MTV’s Teen Mom star Farrah Abraham is facing possible jail time if convicted of the battery and resisting an officer charges filed against her.  She is scheduled to be arraigned in the Airport Courthouse on August 13 on those two misdemeanor charges.

The charges stem from an incident in which she allegedly hit a security guard at the Beverly Hills Hotel and then resisted arrest when she was asked to leave the hotel.  Officers arrived to the hotel based on a call that Abraham was arguing with hotel guests and had been asked to leave the location by hotel security.  The security officer alleged that Abraham struck him in the face with her forearm, grabbed his ear and pushed him in the face as he attempted to prevent her from re-entering the hotel.  Beverly Hill Police officers noted that Abraham exhibited signs of intoxication.

If convicted on both counts, Abraham faces up to 18 months in jail.

Attorney Ross Erlich has handled numerous battery and resisting arrest cases.  A lot of them are a result of people who are under the influence, out partying, at a club or bar, and simply take things a little too far or don’t follow instructions from law enforcement.

A battery charge is something that takes into account any and all unwanted touching that is done in an offensive way.  Thus, someone doesn’t have to beat someone up, break a bone, cause bleeding, etc, to be convicted of a battery.  All that is required is some physical contact in an offensive manner.  In most cases, the maximum penalty for a batter is up to 6 months in jail and up to a $2,000 fine.  If you commit a batter against a peace/police officer, it can be charged as a wobbler (a felony or a misdemeanor).

In order to be charged with resisting arrest, you must resist, delay or otherwise obstruct a law enforcement officer, or emergency personnel, while they are performing, or trying to perform, their official duties.  This, as one might imagine, is typically charged when people resist officers putting handcuffs on them, push officers away, and giving a false name to police officers.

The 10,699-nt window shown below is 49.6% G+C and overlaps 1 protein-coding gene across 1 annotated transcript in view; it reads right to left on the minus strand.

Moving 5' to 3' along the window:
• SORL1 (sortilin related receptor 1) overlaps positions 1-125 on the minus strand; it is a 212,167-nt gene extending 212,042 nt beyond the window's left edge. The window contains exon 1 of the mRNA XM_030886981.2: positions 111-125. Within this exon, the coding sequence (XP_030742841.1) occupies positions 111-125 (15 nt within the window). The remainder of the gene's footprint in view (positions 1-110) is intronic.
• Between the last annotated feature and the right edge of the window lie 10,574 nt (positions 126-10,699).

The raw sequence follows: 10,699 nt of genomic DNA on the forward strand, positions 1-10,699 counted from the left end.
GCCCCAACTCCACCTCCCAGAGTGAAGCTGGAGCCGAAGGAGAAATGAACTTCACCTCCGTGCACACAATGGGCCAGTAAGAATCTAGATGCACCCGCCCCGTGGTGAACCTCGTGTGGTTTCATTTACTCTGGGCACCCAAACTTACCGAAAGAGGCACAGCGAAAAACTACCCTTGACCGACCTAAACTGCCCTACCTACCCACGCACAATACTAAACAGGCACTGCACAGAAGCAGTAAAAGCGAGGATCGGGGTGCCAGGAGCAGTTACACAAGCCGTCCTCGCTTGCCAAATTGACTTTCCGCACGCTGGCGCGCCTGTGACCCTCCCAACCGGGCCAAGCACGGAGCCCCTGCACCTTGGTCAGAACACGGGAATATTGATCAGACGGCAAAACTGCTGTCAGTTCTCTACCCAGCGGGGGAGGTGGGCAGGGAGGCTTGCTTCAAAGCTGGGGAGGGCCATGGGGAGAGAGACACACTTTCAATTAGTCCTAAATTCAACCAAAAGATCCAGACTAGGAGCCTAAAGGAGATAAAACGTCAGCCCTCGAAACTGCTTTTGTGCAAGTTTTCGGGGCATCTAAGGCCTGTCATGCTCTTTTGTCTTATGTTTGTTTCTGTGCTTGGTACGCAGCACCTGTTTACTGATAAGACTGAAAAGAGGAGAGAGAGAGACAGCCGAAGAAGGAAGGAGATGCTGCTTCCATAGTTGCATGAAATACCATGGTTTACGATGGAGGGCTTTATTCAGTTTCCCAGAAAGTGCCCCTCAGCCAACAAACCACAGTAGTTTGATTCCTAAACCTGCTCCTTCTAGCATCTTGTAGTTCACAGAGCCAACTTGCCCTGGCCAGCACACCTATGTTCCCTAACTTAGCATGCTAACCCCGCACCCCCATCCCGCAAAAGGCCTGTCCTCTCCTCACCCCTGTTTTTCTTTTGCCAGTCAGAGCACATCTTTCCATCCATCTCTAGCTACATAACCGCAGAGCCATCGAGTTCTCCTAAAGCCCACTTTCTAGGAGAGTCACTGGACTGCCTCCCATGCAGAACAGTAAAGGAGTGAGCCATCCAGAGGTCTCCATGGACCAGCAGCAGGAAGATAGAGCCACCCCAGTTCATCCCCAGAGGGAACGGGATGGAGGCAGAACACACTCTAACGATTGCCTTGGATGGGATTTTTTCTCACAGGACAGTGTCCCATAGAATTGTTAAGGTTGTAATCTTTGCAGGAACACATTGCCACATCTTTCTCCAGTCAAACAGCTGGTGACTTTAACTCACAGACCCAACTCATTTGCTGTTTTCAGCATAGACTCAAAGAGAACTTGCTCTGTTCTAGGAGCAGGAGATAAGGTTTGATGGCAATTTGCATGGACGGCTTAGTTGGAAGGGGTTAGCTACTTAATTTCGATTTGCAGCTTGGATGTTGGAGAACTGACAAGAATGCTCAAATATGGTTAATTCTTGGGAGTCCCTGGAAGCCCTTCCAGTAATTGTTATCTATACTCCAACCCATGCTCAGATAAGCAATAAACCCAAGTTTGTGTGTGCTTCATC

While attorney Ross Erlich’s job is to fight to protect your rights and liberty, the best advice to give someone when confronted with security and/or police officers is to be as courteous as possible and follow directions.  There is no need to provide any statements or to incriminate yourself, but if asked to leave somewhere or to stop doing a certain activity, cooperation tends to lead to no charges getting filed, or, at least no resisting arrest charges.

If you or someone you know has been charged with battery or resisting arrest in the Airport courthouse, Van Nuys courthouse or the Downtown CCB courthouse, contact attorney Ross Erlich as soon as possible.  There might be ways to civilly compromise your case and get charges permanently suspended.

Milton Bradley, the former Dodger outfielder who has had many behavior-related issues on and off the field, was sentenced last Tuesday to 2.5 years in Los Angeles County Jail and 5 years of probation.  The sentence came after Bradley was convicted last month by a jury for kicking his wife and attempting to choke her.

Los Angeles Superior Court judge Thomas Rubinson handed down the sentence, which also includes 400 hours of community service and the 52 week domestic violence and anger management class.

Last month a jury found Bradley guilty of, among other charges, four misdemeanor counts of spousal battery, two counts of criminal threats, one count of assault with a deadly weapon, vandalism and brandishing a deadly weapon.  These charges all stemmed from incidents in 2011 and 2012 where Bradley threatened to beat his wife with a baseball bat, kicked and choked her inside of their home.

As is apparent from this sentence, prosecutors and judges take incidents of domestic violence and spousal battery very seriously in Los Angeles County, particularly where there are injuries, threats and real fear by the victim.  Each misdemeanor domestic battery or domestic violence conviction is punishable by up to 1 year in the Los Angeles County Jail and up to a $1,000 fine.  Furthermore, each domestic violence-related conviction typically also carries a mandatory 52-week domestic violence and anger management class and a possible prohibition on owning a firearm for 10 years under state law.

If you have been arrested for domestic violence or spousal abuse, it is important to contact attorney Ross Erlich right away to protect your rights and freedom.  There is a lot at stake when you are charged with domestic abuse and it is crucial for you to make sure your side of the story is heard.

Contact attorney Ross Erlich today for a free consultation.


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